In his book, “Brainblocks,” clinician Dr. Theo Tsaousides discusses the brain’s natural give-and-take tug-of-war of speed vs. accuracy. His expert rendition of the brain’s conflict between speed and accuracy makes what we do as stenographers seem even more amazing! Here’s what he had to say:
“Your brain can process things fast or it can process them accurately. These two qualities, speed and accuracy, are always is competition. As one goes up the other goes down. You can do things fast or you can do them well. Under normal circumstances, it is impossible to increase both your speed and your accuracy.
Efficiency is the ideal balance between speed and accuracy. It refers to the highest speed at which you can process information without making mistakes. Imagine that you’re reading an interesting article in your favorite magazine. Efficiency is the length of time it takes you to finish reading the article and to also understand the content. If you read it faster than your brain can process, you will miss some of the information in the article, you will not pick up some of the details, and you will forget it faster. If you slow down and read it at a more leisurely pace, you will process, understand, and remember the information in the article much better. But you may be late for work!
Impatience happens when you favor speed over accuracy. Instead of taking your time, you choose to do things quickly. Instead of waiting for things to fall in place, you want things to happen faster. But inevitably, doing things faster increases the chances of making more mistakes, which you have to go back and fix.”
After reading that passage, how amazing is it that we train our brains to master both speed and accuracy?! Awesome!
The unabridged Webster’s dictionary has a reported 470,000 enteries. However, Dictionary.com states: “There are about a million English words, maybe more. It is hard to see how even a conservative estimate of English vocabulary could go much below a million words. If you allow all of scientific nomenclature, this could easily double the figure. For example, there are apparently some one million insects already described, with several million more awaiting description. The two largest dictionaries – the Oxford English Dictionary and Merriam-Webster’s Third New International Dictionary – each include around half a million words.”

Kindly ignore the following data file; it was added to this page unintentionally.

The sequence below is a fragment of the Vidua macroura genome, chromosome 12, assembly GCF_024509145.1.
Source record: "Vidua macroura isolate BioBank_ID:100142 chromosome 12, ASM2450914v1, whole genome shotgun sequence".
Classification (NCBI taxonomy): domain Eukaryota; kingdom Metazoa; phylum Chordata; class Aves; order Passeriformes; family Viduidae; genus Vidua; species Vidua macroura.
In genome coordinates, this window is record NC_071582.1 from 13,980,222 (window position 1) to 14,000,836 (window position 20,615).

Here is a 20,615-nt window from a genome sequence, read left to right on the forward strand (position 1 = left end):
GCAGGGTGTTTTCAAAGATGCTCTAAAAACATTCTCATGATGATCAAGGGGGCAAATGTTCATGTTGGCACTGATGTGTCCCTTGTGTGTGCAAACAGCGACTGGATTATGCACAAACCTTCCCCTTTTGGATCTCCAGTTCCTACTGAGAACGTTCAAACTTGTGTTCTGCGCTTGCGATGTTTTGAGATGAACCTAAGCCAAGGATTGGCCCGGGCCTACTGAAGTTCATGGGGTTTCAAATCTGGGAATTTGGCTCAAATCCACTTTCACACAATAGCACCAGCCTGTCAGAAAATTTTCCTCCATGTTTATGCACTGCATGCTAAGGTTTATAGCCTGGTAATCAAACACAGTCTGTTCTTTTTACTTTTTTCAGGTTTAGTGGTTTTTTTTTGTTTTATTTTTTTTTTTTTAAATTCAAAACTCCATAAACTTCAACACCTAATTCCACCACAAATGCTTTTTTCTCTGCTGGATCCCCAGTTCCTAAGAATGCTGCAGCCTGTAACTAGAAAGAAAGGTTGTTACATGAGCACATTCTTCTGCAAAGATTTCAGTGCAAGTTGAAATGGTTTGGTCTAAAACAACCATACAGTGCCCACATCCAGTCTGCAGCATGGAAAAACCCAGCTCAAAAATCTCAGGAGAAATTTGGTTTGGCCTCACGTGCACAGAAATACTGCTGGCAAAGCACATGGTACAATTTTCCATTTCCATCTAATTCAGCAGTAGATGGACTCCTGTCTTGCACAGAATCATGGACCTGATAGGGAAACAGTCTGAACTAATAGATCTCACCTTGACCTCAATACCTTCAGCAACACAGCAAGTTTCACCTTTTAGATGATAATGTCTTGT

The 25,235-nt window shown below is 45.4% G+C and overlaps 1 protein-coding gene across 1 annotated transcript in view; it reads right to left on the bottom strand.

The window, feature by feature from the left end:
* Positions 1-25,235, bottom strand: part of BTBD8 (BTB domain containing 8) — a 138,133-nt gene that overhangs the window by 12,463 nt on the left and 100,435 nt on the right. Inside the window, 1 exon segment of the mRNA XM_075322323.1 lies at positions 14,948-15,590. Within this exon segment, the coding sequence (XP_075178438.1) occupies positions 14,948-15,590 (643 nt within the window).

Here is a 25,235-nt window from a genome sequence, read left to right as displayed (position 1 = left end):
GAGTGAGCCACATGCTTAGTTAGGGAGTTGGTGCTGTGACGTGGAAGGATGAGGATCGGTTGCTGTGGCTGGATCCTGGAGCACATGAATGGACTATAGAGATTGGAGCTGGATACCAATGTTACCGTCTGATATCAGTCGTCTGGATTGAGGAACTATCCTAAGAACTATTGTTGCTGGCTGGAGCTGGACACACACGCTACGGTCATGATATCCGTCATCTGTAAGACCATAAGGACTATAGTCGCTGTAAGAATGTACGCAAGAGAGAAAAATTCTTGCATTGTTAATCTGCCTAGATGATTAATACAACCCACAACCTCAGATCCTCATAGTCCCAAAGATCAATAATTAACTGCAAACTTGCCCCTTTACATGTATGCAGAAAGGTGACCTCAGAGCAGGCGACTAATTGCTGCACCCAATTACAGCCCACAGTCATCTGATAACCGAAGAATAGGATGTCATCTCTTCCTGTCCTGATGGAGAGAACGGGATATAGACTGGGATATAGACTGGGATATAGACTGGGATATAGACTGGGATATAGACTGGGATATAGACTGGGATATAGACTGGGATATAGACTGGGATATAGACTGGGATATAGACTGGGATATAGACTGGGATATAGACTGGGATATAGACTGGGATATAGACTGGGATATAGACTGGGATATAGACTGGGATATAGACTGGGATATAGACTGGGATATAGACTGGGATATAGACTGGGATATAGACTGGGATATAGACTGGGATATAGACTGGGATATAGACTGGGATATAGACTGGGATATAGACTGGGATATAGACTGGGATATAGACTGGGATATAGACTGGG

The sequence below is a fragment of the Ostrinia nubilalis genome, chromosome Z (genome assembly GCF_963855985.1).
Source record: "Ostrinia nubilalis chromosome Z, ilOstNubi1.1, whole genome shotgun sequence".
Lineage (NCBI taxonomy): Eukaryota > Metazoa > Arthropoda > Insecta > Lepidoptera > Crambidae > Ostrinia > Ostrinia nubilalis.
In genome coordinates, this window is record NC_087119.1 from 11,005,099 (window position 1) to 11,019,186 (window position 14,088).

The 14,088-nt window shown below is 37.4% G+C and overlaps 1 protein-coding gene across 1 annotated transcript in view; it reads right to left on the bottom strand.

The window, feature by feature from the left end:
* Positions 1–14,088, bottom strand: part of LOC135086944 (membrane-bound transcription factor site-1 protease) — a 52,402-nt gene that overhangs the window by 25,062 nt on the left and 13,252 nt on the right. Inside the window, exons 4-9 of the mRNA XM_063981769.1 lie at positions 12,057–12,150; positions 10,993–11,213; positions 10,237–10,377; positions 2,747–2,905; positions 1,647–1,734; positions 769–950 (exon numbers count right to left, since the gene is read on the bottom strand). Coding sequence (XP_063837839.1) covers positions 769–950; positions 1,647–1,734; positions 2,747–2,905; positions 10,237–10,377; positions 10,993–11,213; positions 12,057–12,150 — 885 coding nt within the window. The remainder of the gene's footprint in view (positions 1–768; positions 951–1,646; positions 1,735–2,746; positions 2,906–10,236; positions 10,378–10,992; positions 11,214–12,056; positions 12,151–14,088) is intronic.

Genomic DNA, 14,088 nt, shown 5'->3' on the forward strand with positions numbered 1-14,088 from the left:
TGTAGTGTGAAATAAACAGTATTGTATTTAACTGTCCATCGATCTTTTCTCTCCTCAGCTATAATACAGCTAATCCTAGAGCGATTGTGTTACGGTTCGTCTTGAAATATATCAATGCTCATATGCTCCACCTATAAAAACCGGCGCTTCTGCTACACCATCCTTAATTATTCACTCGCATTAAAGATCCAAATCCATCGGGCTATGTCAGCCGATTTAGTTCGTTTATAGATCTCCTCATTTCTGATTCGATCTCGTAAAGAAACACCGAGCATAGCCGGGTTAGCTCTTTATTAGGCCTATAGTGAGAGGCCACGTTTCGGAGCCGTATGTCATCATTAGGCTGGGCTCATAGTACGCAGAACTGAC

Dictionary-building from my Webster’s dictionary made me look this information up. I wanted to know how far I had to go. Lol.
Love, Speed and Accuracy,
The July 2015 issue of Money Magazine contains an article entitled, “How To Unplug From Work.” In this article, the author, Daniel Bortz, opines that due to technology, people are able to communicate with each other with ease 24 hours a day. He cites the following statistics: “Smartphone users spend five hours on work email each weekend.” “61% of people have worked during a vacation.”
With the modern-day workload, or work overload, depending on how you view your work responsibilities, it is important to take breaks. The Money Magazine article also states, “Productivity falls sharply after a 50-hour workweek.” Therefore, do yourself a favor on a professional level and a personal level, take time out to “recharge your batteries.”
Love, Speed & Accuracy,
Under a sub-heading entitled, “Time Your Breaks,” the March 2015 issue of Money magazine states: “Research shows your brain losses focus on a task after about 90 minutes.”
Based on this information, it wouldn’t hurt to take a 5-minute break after an hour and a half of practice to get a focus reboot.
More English words begin with the letter “s” than any other letter.
At the age of 18, Charles Dickens reportedly became a professional stenographer. He used his verbatim skills for the newspaper, the Mirror of Parliament. He worked there for about half-a-decade before launching a career as a novelist. His work as a stenographer clearly influenced his writing. He made one of his most popular characters, David Copperfield, a parliament stenographer too.